Today, we’re going to meet a rock, a talented rock called a zeolite. On Engineering Works!
To most of us, a rock is a rock. But imagine an odd rock with a network of pores so small they can trap molecules, even atoms. Or trap some things and let others through, like a sieve. You could do a lot with a rock like that. It’s a zeolite.
Zeolites turn up in a lot of everyday products – laundry detergent. Zeolites soften the water so the soap works better and your clothes come out bright and clean. Cat litter – they soak up the smell, so you and Tabby can share the same space. Or water filters – zeolites snag impurities so your drinking water tastes better.
Zeolites are also at the heart of oil refining, where they help transform crude oil into gasoline and other products. They’re a multi-billion-dollar industry around the world.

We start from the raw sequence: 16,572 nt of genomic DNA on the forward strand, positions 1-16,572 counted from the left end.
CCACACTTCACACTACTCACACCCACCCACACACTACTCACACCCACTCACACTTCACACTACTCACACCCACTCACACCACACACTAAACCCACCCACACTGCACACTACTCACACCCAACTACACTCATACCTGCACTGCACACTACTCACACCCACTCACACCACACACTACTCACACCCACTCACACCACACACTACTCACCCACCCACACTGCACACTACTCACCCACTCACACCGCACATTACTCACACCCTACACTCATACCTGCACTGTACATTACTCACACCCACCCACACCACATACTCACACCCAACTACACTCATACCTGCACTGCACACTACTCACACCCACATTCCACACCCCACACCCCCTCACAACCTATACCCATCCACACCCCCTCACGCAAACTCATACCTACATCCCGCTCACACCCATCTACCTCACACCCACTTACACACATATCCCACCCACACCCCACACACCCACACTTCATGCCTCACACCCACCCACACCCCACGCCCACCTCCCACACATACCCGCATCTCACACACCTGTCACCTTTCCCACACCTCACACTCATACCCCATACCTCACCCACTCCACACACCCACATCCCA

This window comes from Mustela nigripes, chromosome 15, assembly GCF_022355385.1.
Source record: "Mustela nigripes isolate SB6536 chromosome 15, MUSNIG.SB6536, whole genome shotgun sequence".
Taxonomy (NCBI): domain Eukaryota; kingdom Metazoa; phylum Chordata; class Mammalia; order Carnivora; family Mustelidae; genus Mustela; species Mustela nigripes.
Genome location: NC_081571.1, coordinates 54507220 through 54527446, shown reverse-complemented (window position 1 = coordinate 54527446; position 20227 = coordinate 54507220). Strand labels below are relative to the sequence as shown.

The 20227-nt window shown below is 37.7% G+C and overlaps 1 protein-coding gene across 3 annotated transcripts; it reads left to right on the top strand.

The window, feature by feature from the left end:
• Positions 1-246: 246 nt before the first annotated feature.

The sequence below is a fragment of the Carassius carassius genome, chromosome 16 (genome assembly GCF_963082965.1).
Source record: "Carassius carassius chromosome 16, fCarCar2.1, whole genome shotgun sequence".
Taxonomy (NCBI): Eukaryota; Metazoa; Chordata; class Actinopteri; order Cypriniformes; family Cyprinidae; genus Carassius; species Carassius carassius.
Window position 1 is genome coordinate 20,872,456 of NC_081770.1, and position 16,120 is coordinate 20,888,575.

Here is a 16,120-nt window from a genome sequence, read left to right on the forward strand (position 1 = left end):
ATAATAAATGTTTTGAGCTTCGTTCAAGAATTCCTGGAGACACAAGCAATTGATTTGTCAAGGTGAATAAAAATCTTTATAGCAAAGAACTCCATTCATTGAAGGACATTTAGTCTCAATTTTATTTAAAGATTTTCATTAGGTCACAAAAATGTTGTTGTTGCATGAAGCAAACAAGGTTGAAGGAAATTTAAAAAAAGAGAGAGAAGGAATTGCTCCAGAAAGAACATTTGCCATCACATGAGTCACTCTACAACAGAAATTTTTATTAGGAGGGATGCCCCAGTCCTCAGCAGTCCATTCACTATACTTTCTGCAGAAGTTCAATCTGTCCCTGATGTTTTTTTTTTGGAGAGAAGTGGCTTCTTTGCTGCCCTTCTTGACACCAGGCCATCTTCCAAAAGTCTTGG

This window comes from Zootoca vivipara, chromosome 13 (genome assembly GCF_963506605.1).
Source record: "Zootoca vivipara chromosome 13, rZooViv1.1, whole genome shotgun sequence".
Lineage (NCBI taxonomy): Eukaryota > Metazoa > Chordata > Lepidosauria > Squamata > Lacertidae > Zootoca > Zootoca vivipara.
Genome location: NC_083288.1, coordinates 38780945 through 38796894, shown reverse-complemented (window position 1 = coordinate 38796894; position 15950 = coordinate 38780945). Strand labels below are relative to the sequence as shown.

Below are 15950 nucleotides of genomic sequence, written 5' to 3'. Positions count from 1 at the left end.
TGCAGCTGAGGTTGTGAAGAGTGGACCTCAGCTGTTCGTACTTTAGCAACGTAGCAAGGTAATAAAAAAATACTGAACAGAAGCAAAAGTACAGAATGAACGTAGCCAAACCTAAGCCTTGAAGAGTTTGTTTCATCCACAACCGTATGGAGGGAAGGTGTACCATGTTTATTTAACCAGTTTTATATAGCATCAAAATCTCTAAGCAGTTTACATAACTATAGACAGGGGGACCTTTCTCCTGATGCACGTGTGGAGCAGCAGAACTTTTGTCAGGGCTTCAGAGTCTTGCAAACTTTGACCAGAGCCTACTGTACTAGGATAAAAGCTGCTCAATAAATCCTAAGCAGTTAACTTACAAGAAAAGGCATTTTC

Zeolites were first found in nature, and each one is good for a particular job. Engineers have created more than a hundred for specialized jobs. Making the right zeolite for the right job is still mostly a mystery, but engineers are working on it.
At Texas A&M, for example, chemical engineers are trying to figure out how to turn silicon, aluminum and oxygen – zeolites’ building blocks – into a zeolite with the exact properties you need.
Talking about zeolites is thirsty work. But at least the water tastes good. Ahh!